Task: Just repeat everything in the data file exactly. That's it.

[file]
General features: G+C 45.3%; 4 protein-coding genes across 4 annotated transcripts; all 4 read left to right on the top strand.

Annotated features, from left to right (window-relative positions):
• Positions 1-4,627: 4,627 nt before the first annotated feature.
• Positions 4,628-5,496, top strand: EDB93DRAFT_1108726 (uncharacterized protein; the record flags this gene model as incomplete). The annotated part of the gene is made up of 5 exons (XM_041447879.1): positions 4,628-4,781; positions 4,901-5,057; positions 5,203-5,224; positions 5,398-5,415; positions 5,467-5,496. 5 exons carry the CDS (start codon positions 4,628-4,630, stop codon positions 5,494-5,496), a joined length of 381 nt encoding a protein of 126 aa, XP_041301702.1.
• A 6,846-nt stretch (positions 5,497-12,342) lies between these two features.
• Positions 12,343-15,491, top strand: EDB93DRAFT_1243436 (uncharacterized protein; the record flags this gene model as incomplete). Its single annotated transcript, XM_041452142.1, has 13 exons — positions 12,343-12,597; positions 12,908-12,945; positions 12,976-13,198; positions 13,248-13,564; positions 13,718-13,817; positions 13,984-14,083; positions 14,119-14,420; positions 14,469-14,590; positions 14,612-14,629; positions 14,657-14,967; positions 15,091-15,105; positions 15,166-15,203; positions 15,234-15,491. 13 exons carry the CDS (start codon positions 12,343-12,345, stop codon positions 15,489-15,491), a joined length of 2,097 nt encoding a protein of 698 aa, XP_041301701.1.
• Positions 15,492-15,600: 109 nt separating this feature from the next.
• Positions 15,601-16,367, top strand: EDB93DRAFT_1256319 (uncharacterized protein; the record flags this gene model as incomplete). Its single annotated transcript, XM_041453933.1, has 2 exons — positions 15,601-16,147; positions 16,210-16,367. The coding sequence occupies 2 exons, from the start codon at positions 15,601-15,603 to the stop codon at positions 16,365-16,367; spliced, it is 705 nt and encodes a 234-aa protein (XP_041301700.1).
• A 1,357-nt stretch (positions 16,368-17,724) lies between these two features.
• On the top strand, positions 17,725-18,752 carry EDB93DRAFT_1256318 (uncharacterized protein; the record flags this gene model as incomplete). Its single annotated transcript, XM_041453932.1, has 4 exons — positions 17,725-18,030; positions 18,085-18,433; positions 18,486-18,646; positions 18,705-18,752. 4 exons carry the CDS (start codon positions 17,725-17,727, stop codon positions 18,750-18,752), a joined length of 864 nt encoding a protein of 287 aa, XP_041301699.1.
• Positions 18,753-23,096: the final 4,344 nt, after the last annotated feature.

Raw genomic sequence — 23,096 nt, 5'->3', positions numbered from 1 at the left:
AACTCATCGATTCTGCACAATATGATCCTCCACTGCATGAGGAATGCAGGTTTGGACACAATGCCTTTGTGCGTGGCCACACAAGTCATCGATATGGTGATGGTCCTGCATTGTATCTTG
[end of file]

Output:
General features: G+C 45.3%; 4 protein-coding genes across 4 annotated transcripts; all 4 read left to right on the top strand.

Annotated features, from left to right (window-relative positions):
• Positions 1-4,627: 4,627 nt before the first annotated feature.
• Positions 4,628-5,496, top strand: EDB93DRAFT_1108726 (uncharacterized protein; the record flags this gene model as incomplete). The annotated part of the gene is made up of 5 exons (XM_041447879.1): positions 4,628-4,781; positions 4,901-5,057; positions 5,203-5,224; positions 5,398-5,415; positions 5,467-5,496. 5 exons carry the CDS (start codon positions 4,628-4,630, stop codon positions 5,494-5,496), a joined length of 381 nt encoding a protein of 126 aa, XP_041301702.1.
• A 6,846-nt stretch (positions 5,497-12,342) lies between these two features.
• Positions 12,343-15,491, top strand: EDB93DRAFT_1243436 (uncharacterized protein; the record flags this gene model as incomplete). Its single annotated transcript, XM_041452142.1, has 13 exons — positions 12,343-12,597; positions 12,908-12,945; positions 12,976-13,198; positions 13,248-13,564; positions 13,718-13,817; positions 13,984-14,083; positions 14,119-14,420; positions 14,469-14,590; positions 14,612-14,629; positions 14,657-14,967; positions 15,091-15,105; positions 15,166-15,203; positions 15,234-15,491. 13 exons carry the CDS (start codon positions 12,343-12,345, stop codon positions 15,489-15,491), a joined length of 2,097 nt encoding a protein of 698 aa, XP_041301701.1.
• Positions 15,492-15,600: 109 nt separating this feature from the next.
• Positions 15,601-16,367, top strand: EDB93DRAFT_1256319 (uncharacterized protein; the record flags this gene model as incomplete). Its single annotated transcript, XM_041453933.1, has 2 exons — positions 15,601-16,147; positions 16,210-16,367. The coding sequence occupies 2 exons, from the start codon at positions 15,601-15,603 to the stop codon at positions 16,365-16,367; spliced, it is 705 nt and encodes a 234-aa protein (XP_041301700.1).
• A 1,357-nt stretch (positions 16,368-17,724) lies between these two features.
• On the top strand, positions 17,725-18,752 carry EDB93DRAFT_1256318 (uncharacterized protein; the record flags this gene model as incomplete). Its single annotated transcript, XM_041453932.1, has 4 exons — positions 17,725-18,030; positions 18,085-18,433; positions 18,486-18,646; positions 18,705-18,752. 4 exons carry the CDS (start codon positions 17,725-17,727, stop codon positions 18,750-18,752), a joined length of 864 nt encoding a protein of 287 aa, XP_041301699.1.
• Positions 18,753-23,096: the final 4,344 nt, after the last annotated feature.

Raw genomic sequence — 23,096 nt, 5'->3', positions numbered from 1 at the left:
AACTCATCGATTCTGCACAATATGATCCTCCACTGCATGAGGAATGCAGGTTTGGACACAATGCCTTTGTGCGTGGCCACACAAGTCATCGATATGGTGATGGTCCTGCATTGTATCTTG